• Bone Graft: For a dental implant to be successful, there must be sufficient bone present to anchor the restoration. Usually, when a tooth is removed, over 50 percent of the bone is lost at the extraction site. In cases like this, additional bone must be placed before a dental implant procedure. If bone placement is required, antibiotics and anti-inflammatory medication should be prescribed to aid in recovery. It can take between three and six months for the new bone to graft, at which point X-rays are taken to ensure it is strong enough for dental implant placement.
  • Implant Placement: The placement of the dental implant is crucial for a successful result. After the treatment area has been anesthetized, a small hole is drilled into the jaw bone. This hole is slowly widened to prevent the destruction of the jaw bone surrounding the implant site. The dental implant is then placed, and the surrounding gum tissue is secured over the implant along with a protective cover screw.
  • Crown Placement: Before a permanent crown is attached to the implant, the bone must integrate with the titanium screw, which can take anywhere from three to six months. A temporary crown can be placed in cases where the implant placement is in the front of the mouth.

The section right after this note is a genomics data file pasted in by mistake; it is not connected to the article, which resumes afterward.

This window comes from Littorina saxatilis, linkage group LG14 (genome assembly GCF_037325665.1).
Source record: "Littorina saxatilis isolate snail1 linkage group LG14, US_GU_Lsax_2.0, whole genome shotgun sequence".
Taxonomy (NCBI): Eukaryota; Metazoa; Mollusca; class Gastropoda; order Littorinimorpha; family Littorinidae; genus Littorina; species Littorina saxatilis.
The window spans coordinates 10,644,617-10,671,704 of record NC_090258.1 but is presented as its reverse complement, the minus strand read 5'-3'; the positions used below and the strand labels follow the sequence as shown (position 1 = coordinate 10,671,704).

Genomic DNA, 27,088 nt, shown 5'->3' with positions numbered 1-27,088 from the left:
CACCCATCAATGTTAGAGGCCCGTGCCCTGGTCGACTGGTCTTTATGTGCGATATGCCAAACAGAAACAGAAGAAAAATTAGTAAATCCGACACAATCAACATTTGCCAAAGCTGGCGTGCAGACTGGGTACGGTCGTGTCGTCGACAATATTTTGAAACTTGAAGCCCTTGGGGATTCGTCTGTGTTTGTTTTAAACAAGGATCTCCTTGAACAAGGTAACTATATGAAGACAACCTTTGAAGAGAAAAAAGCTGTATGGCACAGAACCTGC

Recovery

After your dental implant procedure, you may experience some swelling and pain. However, most individuals who undergo the procedure report having minimal discomfort and swelling in the treated area. Over-the-counter medication and cold compresses can help alleviate these side effects. Prescription pain medication can also be prescribed, if necessary. During the week following your dental implant placement, it is best to consume a diet of soft foods and rinse the mouth after eating. Your dentist will likely schedule a series of follow-up appointments to evaluate the healing process.

Aftercare